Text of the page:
A Population Based Study of Genetic Predisposition and Gene-Environment Interactions in Breast Cancer in East Anglia
- To obtain epidemiological information and biological material on a population-based
series of breast cancer cases.
- To establish whether polymorphisms in putative cancer predisposition genes are
associated with an increased risk of breast cancer by comparing the frequency of
alterations in breast cancer patients with the corresponding frequency in controls.
- To define the proportion of breast cancer incidence attributable to mutations in such
- To examine the interactions between genetic and nongenetic risk factors.
- To evaluate the relationship between pathological and clinical characteristics of
breast cancers and germline genotype.
OUTLINE: This is a multicenter study.
Patients complete an epidemiological questionnaire that covers standard known breast cancer
risk factors including reproductive history, oral contraceptive use, hormone replacement
therapy use, family history, and alcohol consumption. The questionnaire will also request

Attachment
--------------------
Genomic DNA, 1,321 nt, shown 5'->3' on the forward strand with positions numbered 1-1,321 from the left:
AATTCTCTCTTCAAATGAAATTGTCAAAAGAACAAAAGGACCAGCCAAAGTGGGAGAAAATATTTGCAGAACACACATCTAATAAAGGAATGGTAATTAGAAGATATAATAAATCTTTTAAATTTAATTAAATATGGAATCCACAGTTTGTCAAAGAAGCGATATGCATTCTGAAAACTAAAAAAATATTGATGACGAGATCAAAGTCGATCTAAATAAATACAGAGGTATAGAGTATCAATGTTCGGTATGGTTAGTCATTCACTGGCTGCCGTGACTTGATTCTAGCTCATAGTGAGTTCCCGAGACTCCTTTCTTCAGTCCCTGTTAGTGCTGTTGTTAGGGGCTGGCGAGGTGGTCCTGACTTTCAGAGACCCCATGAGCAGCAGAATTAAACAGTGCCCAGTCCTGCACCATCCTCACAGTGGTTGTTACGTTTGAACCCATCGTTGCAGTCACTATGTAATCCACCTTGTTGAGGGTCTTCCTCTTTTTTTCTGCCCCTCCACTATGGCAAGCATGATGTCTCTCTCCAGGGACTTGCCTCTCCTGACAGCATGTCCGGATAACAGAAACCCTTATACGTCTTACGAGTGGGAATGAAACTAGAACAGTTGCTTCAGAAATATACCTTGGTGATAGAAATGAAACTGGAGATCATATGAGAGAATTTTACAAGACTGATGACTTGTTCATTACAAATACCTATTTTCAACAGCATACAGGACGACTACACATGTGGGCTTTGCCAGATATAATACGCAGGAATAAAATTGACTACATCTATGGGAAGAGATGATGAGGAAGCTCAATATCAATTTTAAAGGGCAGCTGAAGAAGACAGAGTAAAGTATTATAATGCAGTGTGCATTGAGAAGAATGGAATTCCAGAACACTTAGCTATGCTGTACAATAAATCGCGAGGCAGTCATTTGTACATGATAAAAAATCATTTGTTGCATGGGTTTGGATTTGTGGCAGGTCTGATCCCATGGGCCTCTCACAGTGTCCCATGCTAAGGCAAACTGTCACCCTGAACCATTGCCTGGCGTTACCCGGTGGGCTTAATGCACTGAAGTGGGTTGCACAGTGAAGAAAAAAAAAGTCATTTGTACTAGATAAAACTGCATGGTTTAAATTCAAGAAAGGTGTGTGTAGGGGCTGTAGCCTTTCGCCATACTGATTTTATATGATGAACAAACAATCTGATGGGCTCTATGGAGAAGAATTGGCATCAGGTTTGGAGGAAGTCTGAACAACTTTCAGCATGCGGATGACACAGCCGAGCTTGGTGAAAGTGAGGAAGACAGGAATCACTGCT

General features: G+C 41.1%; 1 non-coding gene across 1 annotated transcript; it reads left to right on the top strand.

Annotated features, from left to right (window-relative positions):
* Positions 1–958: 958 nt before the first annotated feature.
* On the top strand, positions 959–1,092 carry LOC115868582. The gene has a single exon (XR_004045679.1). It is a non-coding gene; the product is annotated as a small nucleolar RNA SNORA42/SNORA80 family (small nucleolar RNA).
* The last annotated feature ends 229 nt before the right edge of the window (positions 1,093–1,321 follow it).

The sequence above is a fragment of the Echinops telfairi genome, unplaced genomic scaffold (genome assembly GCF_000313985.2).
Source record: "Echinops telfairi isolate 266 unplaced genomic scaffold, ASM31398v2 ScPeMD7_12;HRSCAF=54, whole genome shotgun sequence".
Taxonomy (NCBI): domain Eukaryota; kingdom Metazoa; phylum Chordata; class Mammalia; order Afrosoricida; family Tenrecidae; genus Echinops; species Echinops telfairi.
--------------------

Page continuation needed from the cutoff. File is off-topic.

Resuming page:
identifying information on the patient's first-degree relatives.
Blood samples are collected from patients. DNA is extracted from these blood samples, from
samples collected from cancer-free control participants in MREC-SEARCH-CONTROL, and from
additional controls through the European Prospective Investigation of Cancer (EPIC) study (a
population-based study of diet and health based in Norfolk, East Anglia). DNA samples are
analyzed for polymorphisms of low penetrance cancer susceptibility genes.
In addition to the breast cancer patients recruited for this study, patients with malignant
melanoma and lymphoma, colorectal, ovarian, prostate, colorectal, bladder, kidney,
pancreatic, and esophageal cancer, and brain tumors are recruited for the following related
clinical trials: MREC-SEARCH-COLORECTAL, MREC-SEARCH-OVARIAN, MREC-SEARCH-PROSTATE,
MREC-SEARCH-ENDOMETRIAL, and MREC-SEARCH-CANCER.
Acquisition of epidemiological information and biological material
Paul Pharoah, MD
Cancer Research UK